On Sunday, people from across the country and around the world will converge at a corner of Central Park in New York City.
They'll be taking part in the People’s Climate March, which organizers hope will be the biggest gathering in history to focus on global climate change. They want to grab the attention of the world leaders who are gathering in the city a few days later for a climate summit at the UN.
The organizers also hope those leaders will notice new faces among the marchers, including the faces of immigrants.
At an art space in North Brooklyn, Sonia Guinansaca and Susana Garcia are plastering images of a few of these faces onto cardboard to display in Sunday’s march. They’re with a group called CultureStrike, which focuses on art and immigrant activism.
Guinansaca, who is from Ecuador, says environmentalism comes naturally for immigrants like her. “Migrant communities, communities of color, have always been green — before green was cool,” she says.
Reducing, reusing, and recycling — she says these are things they do culturally and out of necessity. But worrying about climate change is something new for many of the immigrants who’ll be at the head of Sunday’s march.
“It was really Typhoon Haiyan, that’s the first time we as a group mentioned climate change,” says Terri Nilliasca, who will be marching with the Filipino organization Damayan Migrant Workers Association. The group provides assistance to trafficked Filipino domestic workers. When the massive typhoon hit the Philippines last November, killing thousands and displacing millions, its members became climate change activists, too.
"All of us here were watching it helplessly,” she says. “Watching that happen ... made us really think this is something we need to be involved in."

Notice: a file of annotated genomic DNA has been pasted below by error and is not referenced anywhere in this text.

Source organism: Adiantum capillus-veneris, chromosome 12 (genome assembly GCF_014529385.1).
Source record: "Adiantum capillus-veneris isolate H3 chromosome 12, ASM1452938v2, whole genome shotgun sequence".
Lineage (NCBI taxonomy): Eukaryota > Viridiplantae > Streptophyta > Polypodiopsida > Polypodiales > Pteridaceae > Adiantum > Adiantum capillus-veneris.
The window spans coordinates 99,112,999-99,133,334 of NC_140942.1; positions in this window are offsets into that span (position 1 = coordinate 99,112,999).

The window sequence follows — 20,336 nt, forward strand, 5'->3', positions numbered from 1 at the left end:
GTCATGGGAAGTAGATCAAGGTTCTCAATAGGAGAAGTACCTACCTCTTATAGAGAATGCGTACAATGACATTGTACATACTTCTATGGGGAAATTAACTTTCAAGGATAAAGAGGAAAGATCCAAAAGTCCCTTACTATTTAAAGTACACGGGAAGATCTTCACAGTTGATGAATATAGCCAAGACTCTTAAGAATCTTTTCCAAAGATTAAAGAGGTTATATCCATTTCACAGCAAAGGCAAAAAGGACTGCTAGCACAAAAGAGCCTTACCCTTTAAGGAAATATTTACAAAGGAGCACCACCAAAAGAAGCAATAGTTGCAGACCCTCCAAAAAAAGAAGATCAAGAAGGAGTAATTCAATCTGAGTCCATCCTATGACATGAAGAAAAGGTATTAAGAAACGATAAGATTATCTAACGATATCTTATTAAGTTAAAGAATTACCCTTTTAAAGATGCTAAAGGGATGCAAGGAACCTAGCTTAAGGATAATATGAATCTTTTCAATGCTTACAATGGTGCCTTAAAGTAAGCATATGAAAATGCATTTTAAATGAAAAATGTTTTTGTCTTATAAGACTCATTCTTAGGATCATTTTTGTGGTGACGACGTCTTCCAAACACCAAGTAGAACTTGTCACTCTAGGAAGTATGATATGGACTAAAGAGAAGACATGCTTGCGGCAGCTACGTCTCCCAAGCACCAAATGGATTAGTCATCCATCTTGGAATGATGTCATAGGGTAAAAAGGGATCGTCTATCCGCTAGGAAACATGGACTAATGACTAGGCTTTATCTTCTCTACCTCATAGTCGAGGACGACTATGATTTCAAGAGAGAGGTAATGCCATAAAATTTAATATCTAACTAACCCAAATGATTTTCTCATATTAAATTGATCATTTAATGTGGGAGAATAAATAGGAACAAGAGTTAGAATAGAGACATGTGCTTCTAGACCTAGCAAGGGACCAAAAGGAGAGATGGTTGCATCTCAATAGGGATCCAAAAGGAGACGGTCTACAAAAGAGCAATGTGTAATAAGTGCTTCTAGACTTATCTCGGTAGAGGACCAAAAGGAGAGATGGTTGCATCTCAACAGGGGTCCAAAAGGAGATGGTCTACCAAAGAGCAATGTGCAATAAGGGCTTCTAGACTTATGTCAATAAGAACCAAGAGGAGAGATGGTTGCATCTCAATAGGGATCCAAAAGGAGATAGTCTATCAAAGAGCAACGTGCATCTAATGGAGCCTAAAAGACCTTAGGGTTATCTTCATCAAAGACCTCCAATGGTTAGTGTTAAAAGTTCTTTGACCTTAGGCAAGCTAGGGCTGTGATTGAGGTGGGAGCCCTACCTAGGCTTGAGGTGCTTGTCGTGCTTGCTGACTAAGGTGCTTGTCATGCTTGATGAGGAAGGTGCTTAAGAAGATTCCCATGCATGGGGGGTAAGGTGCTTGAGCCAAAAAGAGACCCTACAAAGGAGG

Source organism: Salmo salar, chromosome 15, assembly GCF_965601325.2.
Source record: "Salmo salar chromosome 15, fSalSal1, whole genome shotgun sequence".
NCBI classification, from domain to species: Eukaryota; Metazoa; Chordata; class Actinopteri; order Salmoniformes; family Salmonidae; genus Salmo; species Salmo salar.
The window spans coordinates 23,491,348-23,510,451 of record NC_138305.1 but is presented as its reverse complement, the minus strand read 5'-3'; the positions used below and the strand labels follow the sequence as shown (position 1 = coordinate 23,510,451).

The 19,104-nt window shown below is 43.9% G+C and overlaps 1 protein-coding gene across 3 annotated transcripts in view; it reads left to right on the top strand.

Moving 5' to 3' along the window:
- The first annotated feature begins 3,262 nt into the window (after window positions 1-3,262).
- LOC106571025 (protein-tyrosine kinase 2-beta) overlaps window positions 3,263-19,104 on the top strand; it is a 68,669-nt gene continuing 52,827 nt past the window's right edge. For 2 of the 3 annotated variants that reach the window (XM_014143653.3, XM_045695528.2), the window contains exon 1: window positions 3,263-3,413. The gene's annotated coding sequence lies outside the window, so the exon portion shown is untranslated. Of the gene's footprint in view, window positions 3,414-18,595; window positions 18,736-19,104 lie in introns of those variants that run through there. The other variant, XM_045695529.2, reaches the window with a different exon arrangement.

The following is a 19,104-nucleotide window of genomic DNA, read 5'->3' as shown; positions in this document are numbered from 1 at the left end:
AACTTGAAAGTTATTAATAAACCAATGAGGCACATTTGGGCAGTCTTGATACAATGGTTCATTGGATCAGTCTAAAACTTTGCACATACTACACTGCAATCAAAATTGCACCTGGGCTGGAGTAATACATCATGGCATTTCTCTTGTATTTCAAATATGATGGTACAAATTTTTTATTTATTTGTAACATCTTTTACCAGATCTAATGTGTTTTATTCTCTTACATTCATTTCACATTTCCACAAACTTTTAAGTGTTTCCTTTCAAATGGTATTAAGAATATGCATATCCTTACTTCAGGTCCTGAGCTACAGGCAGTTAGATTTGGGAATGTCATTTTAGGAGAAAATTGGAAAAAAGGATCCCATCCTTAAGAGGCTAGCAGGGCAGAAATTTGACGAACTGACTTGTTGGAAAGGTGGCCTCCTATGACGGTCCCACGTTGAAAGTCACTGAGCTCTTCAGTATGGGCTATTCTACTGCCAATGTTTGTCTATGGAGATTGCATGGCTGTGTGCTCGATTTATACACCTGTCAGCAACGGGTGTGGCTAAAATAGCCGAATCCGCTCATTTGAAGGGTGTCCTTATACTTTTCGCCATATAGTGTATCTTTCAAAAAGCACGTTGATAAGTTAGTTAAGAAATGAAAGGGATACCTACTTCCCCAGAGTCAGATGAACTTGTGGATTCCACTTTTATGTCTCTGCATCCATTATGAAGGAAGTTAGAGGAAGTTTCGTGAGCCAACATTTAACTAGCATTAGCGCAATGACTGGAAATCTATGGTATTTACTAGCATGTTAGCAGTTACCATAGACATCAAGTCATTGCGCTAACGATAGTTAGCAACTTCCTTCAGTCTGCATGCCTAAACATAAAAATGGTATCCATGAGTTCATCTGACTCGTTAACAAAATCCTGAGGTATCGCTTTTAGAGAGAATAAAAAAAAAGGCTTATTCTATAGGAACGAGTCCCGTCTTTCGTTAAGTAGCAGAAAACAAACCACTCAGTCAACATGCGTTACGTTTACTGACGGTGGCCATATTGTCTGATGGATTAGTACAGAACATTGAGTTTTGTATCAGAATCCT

And, of course, immigrant communities in and around New York have had reminders of climate change hit much closer to home. “[Hurricane] Sandy a couple years ago was a wakeup call for a lot of folks in the community,” says Ryan Chavez, a member of UPROSE, a climate justice group in the heavily immigrant Brookyln neighborhood of Sunset Park.
The area is right at the water's edge and suffered heavy flooding damage. So after Sandy hit the city, UPROSE started organizing blocks to respond to the next big storm and look for local ways to help slow climate change — things like green roofs and alternative energy. UPROSE is among a handful of groups that helped plan Sunday’s march.
Other immigrants who will be marching Sunday offer a whole different way of thinking about our relationship to the Earth. “We consider Mother Earth as goddess,” says Dr. Uma Mysorekar, President of the Hindu Temple Society of North America, in Flushing, Queens.
“First thing in the morning, when we all get up, we touch our hands to the floor ... that is Earth — and we ask for forgiveness that we put our feet on her," Mysorekar says. "And at the end of the day, we thank her for having taken us through this and bearing our weight and giving us what we need.”
With such a big-tent approach, immigrants involved in this weekend’s climate action bring a number of agendas and goals. But UPROSE's Chavez says boosting the numbers of immigrants involved in climate change issues is an important goal in itself.
“Traditionally, the environmental movement has really been led by folks of more privilege and status,” Chavez says. “The fact that the march is going to be led by frontline communities, by indigenous communities, by low-income communities and communities of color, is going to represent a huge shift in how the climate movement will be viewed.”
In a way, it’s about making the climate change message about people, not just about the weather.
Of course, the two are intimately linked, and immigrants will be in the eye of the storms ahead. The International Organization for Migration has estimated that environmental changes could force up to a billion people to migrate in the next 40 years.
That could turn still more immigrants into climate activists, just as it did for Sonia Guinansaca. She says her family left Ecuador because their crops were failing.
“They decided to come here to New York to make a living,” Guinansaca says. "And as someone who’s undocumented, the idea of home and taking care of the planet is something that’s really close for me, because everything is home for me.”